Kevin McCarthy, Four Months After Jan. 6, Still on Defensive Over Trump

Mr. McCarthy took a seat at a family restaurant in Davenport, Iowa, during a recent visit to highlight a disputed congressional race left over from 2020. Representative Mariannette Miller-Meeks, a Republican, had prevailed by six votes over Rita Hart, a Democrat who was appealing the matter to a House committee. Mr. McCarthy accused Democrats of trying to steal the seat, which invited immediate charges of a yawning double standard given how Mr. McCarthy had supported Mr. Trump’s efforts on a much grander scale.

Later that day, Ms. Hart conceded defeat, and the dispute was resolved without riots. “This is a good day,” Mr. McCarthy said. But that morning, Mr. Biden had unveiled his infrastructure bill and had called Mr. McConnell, and not Mr. McCarthy, to brief him ahead of time. Mr. McCarthy volunteered that he had not once spoken to Mr. Biden since Inauguration Day, a slight he maintained did not bother him, although the pique in his voice suggested otherwise.

“When he was vice president, we would do stuff together,” Mr. McCarthy said. “He would have me up to eat breakfast at his residence.”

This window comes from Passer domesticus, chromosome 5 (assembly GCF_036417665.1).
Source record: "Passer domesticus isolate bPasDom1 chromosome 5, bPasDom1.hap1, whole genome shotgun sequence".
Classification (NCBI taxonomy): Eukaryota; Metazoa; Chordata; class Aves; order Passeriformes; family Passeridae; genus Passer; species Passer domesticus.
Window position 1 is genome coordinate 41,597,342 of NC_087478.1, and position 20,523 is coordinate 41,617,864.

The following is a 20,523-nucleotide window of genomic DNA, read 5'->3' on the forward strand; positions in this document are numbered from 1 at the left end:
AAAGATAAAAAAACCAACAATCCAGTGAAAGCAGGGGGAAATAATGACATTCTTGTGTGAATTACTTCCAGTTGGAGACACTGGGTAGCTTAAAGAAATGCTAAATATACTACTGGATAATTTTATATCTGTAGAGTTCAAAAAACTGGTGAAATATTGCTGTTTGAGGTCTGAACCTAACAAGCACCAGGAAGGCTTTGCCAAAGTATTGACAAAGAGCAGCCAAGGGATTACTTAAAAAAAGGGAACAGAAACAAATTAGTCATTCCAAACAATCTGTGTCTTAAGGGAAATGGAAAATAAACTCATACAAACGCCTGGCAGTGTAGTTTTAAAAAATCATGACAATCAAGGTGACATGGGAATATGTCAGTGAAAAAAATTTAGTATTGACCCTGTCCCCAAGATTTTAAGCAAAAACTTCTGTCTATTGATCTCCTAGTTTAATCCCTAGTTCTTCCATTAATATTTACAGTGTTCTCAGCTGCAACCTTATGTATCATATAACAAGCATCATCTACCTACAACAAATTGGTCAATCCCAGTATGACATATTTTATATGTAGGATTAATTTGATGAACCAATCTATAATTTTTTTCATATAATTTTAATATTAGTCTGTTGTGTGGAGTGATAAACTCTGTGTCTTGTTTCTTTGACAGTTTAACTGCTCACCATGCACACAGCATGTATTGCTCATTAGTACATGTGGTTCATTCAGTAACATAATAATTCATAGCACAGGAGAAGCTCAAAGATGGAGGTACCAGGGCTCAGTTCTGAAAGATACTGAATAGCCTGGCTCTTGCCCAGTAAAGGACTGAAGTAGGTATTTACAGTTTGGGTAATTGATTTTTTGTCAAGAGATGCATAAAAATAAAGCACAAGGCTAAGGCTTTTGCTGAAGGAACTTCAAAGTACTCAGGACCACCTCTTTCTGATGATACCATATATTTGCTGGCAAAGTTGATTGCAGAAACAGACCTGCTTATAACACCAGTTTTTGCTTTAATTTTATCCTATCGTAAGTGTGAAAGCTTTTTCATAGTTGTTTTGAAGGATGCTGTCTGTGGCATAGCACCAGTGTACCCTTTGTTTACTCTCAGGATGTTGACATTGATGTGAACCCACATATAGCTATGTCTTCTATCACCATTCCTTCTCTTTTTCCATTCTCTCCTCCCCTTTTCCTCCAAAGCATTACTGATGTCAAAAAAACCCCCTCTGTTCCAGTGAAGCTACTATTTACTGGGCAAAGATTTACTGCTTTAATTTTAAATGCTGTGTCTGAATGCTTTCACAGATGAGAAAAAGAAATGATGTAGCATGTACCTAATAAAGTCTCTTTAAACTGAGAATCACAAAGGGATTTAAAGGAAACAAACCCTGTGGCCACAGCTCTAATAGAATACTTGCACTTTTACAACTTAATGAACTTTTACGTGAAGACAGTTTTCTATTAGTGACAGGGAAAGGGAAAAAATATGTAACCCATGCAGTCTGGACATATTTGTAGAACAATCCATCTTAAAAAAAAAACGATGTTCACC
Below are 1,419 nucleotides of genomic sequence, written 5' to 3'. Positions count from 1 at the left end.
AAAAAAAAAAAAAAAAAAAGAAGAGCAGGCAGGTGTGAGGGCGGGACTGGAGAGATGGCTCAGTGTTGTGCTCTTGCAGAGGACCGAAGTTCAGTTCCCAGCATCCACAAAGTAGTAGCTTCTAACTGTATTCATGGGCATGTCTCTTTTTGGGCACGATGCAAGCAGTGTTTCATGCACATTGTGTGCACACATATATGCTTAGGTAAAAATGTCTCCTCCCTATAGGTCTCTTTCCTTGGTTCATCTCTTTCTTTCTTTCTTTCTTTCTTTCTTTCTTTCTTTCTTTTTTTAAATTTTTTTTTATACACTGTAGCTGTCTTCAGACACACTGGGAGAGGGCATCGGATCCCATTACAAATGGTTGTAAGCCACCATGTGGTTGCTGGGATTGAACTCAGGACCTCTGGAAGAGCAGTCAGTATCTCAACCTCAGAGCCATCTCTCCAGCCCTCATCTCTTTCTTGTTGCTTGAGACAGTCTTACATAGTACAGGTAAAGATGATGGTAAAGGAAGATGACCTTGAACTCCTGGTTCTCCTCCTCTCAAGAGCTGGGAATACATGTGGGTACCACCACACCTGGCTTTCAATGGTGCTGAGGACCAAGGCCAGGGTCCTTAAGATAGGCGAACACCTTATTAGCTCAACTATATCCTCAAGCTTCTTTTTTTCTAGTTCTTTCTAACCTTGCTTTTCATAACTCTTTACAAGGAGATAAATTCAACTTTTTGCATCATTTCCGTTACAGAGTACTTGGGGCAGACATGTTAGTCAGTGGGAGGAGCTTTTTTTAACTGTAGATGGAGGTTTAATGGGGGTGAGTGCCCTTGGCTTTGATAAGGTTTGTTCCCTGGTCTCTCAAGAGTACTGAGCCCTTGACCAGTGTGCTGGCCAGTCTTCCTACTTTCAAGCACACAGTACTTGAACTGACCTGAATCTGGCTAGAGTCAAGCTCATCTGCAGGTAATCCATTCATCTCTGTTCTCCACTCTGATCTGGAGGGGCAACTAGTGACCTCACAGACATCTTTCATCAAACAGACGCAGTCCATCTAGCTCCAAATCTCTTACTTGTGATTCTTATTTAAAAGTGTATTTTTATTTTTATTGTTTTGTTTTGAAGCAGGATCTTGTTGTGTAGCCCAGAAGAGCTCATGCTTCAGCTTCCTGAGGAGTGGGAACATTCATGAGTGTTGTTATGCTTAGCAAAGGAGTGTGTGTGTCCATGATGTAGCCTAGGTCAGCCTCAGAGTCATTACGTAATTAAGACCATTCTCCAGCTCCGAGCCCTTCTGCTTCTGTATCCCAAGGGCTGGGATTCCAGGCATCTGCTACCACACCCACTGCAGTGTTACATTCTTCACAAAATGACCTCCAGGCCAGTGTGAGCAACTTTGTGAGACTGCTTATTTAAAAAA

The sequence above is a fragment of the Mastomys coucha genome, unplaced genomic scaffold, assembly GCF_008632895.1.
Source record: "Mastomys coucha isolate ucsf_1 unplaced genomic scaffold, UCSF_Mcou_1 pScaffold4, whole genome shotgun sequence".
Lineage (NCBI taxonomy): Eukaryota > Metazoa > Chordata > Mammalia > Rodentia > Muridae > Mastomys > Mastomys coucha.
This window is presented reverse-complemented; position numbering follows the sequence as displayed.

Mr. McCarthy flashed a photo of himself from his phone with the vice president at the time, separated by tall glasses of orange juice and plates of freshly cut melon and blueberries. Mr. McCarthy, who likes to attend Hollywood award shows and big-ticket galas, brandished phone photos of himself over two days with other eminences, including Mr. Trump, Pope Francis, Arnold Schwarzenegger and Kobe Bryant. There was also one of himself in high school with majestically feathered hair.

But he is also a small-town guy who keeps up with old boyhood pals and still seems enamored of having been popular at Bakersfield High School, where he played tight end on the football team. He travels home often to his district lined with swaying oil jacks, spread across California’s agricultural interior, two hours north and a world removed from Los Angeles, not to mention Washington 2,700 miles away.

The son of a firefighter, Mr. McCarthy has a shorthand bio that’s well-worn: He won $5,000 in a lottery, left community college to open a deli, learned firsthand the havoc government intrusion can inflict on business owners, sold the deli, earned a marketing degree and M.B.A. at California State University, Bakersfield, and was elected to the California Legislature in 2002.

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